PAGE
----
In 1992 a law was passed which changed the constitution (from 1917), to allow the purchase/privatization of communal land through a majority vote of members.  This was enacted prior to the passage of NAFTA.  Also allowed for foreign investment in ejido land, as well as mortgages against the land.  Also a change in previous government subsidies for ejido farming, and changed a previous constitutional provision which allowed groups of peasants to petition the government for ejido land.  Tenure rights no longer required an individual to personally farm their own land.  A 1995 Zapatista conference declared that the 1992 law was particularly disastrous/ inequitable for rural peasant women.

“Article 27 no longer requires ejidatarios to work their land personally in order to maintain ownership rights” (Lewis 2002, 416); these challenging economic factors lead to high rates of emigration. Lewis (2002) argues that as increasing numbers of young ejido members emigrate to urban centers in Mexico and internationally, the value of ejido land as family patrimony will decrease” (Lewis 2002, 416).

Lewis, J. “Agrarian Change and Privatization of Ejido Land in Northern
Mexico.” Journal of Agrarian Change 2, no. 3 (2002): 401-419.

Latin America’s capacity for technological innovation

http://www.intech.unu.edu/publications/discussion-papers/2004-4.pdf

Science and Technology in Latin American and the Caribbean: An Overview.  Lea Velho, 2004.

The researcher posits that the transition to a knowledge society in developed countries was due to a robust investment in R&D from both public and private sectors, a cadre of well-trained research personnel available, and strong links between anchor institutions like universities and the business sector. Also research needs to be driven by the needs on the ground,, not by an international research bureaucracy.  The article compares Latin America with the developed world, as well as individual LatAm countries with the others.

Mexico stats – Amy

Unanswered question:  What impact is the continued recession and increasing wealth gap in the US having on Mexico?  What is happening now in Mexico’s economy?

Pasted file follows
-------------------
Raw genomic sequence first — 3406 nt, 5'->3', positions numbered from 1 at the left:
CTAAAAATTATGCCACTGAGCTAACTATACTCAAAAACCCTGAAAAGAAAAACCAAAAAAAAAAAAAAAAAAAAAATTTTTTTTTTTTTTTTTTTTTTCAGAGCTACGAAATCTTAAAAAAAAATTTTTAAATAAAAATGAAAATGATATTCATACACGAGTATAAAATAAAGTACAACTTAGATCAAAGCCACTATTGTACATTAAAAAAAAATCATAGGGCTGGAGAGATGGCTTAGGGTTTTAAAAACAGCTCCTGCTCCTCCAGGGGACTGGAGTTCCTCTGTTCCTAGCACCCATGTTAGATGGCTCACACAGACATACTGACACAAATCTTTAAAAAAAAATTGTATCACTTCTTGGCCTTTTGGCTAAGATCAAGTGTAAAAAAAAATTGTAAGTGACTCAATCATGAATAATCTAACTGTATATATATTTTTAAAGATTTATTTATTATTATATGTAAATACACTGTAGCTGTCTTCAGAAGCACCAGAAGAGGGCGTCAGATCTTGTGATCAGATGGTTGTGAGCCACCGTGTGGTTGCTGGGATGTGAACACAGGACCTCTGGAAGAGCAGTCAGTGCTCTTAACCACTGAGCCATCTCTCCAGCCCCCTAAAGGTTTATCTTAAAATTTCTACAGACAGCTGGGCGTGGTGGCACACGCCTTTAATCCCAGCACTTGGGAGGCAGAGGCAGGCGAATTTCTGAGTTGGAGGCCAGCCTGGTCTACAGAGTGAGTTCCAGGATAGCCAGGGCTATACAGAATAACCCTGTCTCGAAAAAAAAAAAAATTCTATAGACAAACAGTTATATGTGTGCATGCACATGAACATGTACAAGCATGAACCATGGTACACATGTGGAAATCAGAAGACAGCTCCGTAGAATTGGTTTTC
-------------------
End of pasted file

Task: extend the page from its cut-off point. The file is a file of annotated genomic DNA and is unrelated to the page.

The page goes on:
From the Global Competitiveness Report highlights for 2011-12 (which I’ve got some issues with btw but can delve into that later):

Mexico improved (eight spots) in the rankings over the past year, and is now 58th.  Only Brazil and Chile (of latin american countries) rank higher.   The World Economic Forum saw improvements in reducing regulatory hurdles to starting a business.  Mexico has a large internal market (it’s ranked 12th here), and a good transportation infrastructure (47th).  But public institutions, security, and the higher educational system are weaknesses.  

Note:  The ESLAC 2010 p 178 says that exports account for 35% of Mexico’s GDP, and as a result the global recession of 2009 hit particularly hard).  also, remittances from the US dropped significantly in 2009, and again in 2010 due to high unemployment rates in the US.

Key indicators, 2010
Population (millions)………………………………………..110.6
GDP (US$ billions)…………………………………………1,039.1
GDP per capita (US$) ………………………………………9,566
GDP (PPP) as share (%) of world total………………2.09

Mexico is considered to be in transition from an efficiency-driven to an innovation driven economy.  Crime, corruption, and inefficiency are the leading barriers to doing business there.  (2011-12 full report, p 258)

Economic Survey of Latin America and the Caribbean 􀁳 2009-2010 – Mexico

“The international financial crisis took a serious toll
on the Mexican economy and highlighted its structural
shortcomings, close ties with the United States economy
(especially the heavy concentration of exports in that
market), a low tax burden as a proportion of GDP and
dependence on oil revenue, as well as the limited ability
of the development banking system to boost economic
activity and employment.” p 173

Economic activity declined by about 6.5% in 2009 (p175).

The unemployment rate was 5.1% in May 2010.

Come back to later:  Attitudes toward Democracy: Mexico in Comparative Perspective.
by Alejandro Moreno

On the World Values survey cultural map, 2005–08, Mexico is clustered with other Latin American countries, furthest to the right on the self-expression value axis (almost the same as Belgium and Luxembourg!), but low on the traditional / rational values axis (tending towards traditional values).  Brazil, Chile, Uruguay, and Argentina are all higher on this axis, towards more secular/rational values.

Mexico Oil / Energy sector

The oil industry was nationalized in 1938.  Pemex is the state-run oil company.

In 2009 oil revenue to the public sector declined 21.4%.  This was due to problems with Pemex in declining production, low reserves, and legal restrictions which limit investment in the industry, including in exploration.  Mexico passed legislation in 2008 designed to overhaul the industry and give Pemex greater autonomy, including to attract foreign investment through licensing production and service contracts to foreign companys.  In March 2011 Pemex announced its first production licensing round of bids in more than 70 years.

The Cantarell oil field has been the major producer of oil in Mexico but production is declining rapidly.

From the US Energy Information Administration:

  • Mexico is one of the top three sources of U.S. oil imports.
  • Mexico’s natural gas consumption is rising primarily due to greater use of the fuel in power generation.
  • Most of Mexico’s electricity generation comes from conventional thermal sources, chiefly natural gas.

The oil sector accounted for 14% of the country’s export value in 2010. Oil industry earnings account for 32% of the government’s revenue(!)